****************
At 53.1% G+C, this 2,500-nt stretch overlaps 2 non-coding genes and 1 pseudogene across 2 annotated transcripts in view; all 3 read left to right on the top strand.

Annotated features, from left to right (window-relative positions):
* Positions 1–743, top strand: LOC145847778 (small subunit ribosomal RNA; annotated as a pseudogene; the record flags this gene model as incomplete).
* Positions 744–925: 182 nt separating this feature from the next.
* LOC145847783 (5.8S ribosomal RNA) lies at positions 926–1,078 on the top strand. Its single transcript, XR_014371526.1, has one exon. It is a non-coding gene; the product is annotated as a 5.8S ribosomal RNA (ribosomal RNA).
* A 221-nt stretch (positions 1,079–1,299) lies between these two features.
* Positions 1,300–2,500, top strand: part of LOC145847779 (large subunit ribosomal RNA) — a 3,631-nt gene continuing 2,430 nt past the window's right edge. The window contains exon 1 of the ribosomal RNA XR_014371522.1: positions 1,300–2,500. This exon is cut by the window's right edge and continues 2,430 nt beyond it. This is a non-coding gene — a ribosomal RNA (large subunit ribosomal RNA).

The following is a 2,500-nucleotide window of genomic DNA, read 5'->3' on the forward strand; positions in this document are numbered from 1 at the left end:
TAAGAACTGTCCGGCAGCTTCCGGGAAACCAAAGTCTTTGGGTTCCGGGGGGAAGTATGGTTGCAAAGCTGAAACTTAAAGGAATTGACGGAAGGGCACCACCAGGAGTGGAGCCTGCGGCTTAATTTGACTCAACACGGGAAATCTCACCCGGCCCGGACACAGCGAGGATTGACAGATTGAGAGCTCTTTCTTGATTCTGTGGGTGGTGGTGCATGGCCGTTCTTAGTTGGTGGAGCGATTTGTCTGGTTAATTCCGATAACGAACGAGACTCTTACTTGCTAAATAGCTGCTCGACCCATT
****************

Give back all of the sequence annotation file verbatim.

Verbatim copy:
At 53.1% G+C, this 2,500-nt stretch overlaps 2 non-coding genes and 1 pseudogene across 2 annotated transcripts in view; all 3 read left to right on the top strand.

Annotated features, from left to right (window-relative positions):
* Positions 1–743, top strand: LOC145847778 (small subunit ribosomal RNA; annotated as a pseudogene; the record flags this gene model as incomplete).
* Positions 744–925: 182 nt separating this feature from the next.
* LOC145847783 (5.8S ribosomal RNA) lies at positions 926–1,078 on the top strand. Its single transcript, XR_014371526.1, has one exon. It is a non-coding gene; the product is annotated as a 5.8S ribosomal RNA (ribosomal RNA).
* A 221-nt stretch (positions 1,079–1,299) lies between these two features.
* Positions 1,300–2,500, top strand: part of LOC145847779 (large subunit ribosomal RNA) — a 3,631-nt gene continuing 2,430 nt past the window's right edge. The window contains exon 1 of the ribosomal RNA XR_014371522.1: positions 1,300–2,500. This exon is cut by the window's right edge and continues 2,430 nt beyond it. This is a non-coding gene — a ribosomal RNA (large subunit ribosomal RNA).

The following is a 2,500-nucleotide window of genomic DNA, read 5'->3' on the forward strand; positions in this document are numbered from 1 at the left end:
TAAGAACTGTCCGGCAGCTTCCGGGAAACCAAAGTCTTTGGGTTCCGGGGGGAAGTATGGTTGCAAAGCTGAAACTTAAAGGAATTGACGGAAGGGCACCACCAGGAGTGGAGCCTGCGGCTTAATTTGACTCAACACGGGAAATCTCACCCGGCCCGGACACAGCGAGGATTGACAGATTGAGAGCTCTTTCTTGATTCTGTGGGTGGTGGTGCATGGCCGTTCTTAGTTGGTGGAGCGATTTGTCTGGTTAATTCCGATAACGAACGAGACTCTTACTTGCTAAATAGCTGCTCGACCCATT